For those who follow the online economy, especially journalists and bloggers, CPMs reign supreme — and for everyone else, they hardly register. But the CPM figure, described by Ad Age as “the term ad buyers and sellers use as shorthand for the cost for 1,000 impressions,” will come to dictate a lot about the quality of content readers will get online moving forward.
Today, Ad Age has an in-depth infographic detailing which websites command the highest ad rates today, as impressions skyrocket, threatening the worth of CPMs — a shaky metric from the start. In his piece, Michael Learmonth writes, “And while the recession has put another hit on CPMs … across the web, some sites can still pimp fat ad rates either by virtue of their reach, specialized audience or unique environment.”
Let’s run down some of his findings, and you can see more telling examples by reading the whole piece here:
Business sites with loyal followings are online gold mines
Economist.com $91 CPM — audience of 800,000
The audiences may not be huge, but advertisers tend to chase status and influence. Here, a niche product, often with a subscription model, can break free of industry norms.
Big media, big prices
AOL Homepage — $800,000 per day
Internet giants have the sheer numbers to ask what they want of advertisers, and older, less plugged-in audiences tend to click more, making sustainability questionable as click-through rates continue to decline.
Video is key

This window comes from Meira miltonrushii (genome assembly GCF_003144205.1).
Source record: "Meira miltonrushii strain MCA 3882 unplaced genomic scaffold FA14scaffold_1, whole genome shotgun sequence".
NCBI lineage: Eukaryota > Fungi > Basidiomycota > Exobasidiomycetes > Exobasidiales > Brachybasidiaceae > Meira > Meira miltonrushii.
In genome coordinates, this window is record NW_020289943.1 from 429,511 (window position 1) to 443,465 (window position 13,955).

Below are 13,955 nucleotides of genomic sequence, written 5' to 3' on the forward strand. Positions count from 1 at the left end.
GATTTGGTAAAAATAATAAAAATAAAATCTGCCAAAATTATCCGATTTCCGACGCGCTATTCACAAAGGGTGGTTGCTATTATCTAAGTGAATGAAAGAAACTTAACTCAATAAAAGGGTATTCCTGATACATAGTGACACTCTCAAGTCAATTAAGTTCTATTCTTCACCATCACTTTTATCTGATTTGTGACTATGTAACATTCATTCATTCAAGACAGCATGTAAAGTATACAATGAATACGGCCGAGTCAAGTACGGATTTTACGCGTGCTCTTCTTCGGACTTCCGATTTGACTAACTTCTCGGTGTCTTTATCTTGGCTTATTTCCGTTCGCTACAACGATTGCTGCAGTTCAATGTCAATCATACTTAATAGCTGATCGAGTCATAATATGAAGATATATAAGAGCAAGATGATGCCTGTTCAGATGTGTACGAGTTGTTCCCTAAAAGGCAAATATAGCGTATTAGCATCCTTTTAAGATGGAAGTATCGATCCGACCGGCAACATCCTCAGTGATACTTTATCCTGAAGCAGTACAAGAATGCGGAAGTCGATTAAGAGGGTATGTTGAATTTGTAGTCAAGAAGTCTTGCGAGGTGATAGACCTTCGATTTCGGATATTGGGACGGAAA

YouTube Homepage — $400,000 per day (with video)
Flashiness is appealing, but even more so is the idea that viewers can’t TiVo through their spots.
Youthful, influential readership and opt-in equals dollars
Daily Candy $70 CPM For Daily Email “young, urban, opt-in consumers”
Like a subscription model, “opt-in” content, like a daily newsletter or paywall site, ups the ad ante.
At the end of the day, it’s not the content, it’s the audience
Kim Kardashian makes $10,000 per tweet to her 2.7 million followers
As depressing as that reality is, it speaks to the shakiness of the whole system. No matter how focused the content or how technologically advanced the pop-out, screen-hogging spots are, a simple link from a celebrity spokesperson brings in more for far less work. Does that mean that online content is worthless? More likely, it just means the system is broken — or at least, not the way of the future. Or so we hope.
(h/t Kelly Evans)
Have a tip we should know? [email protected]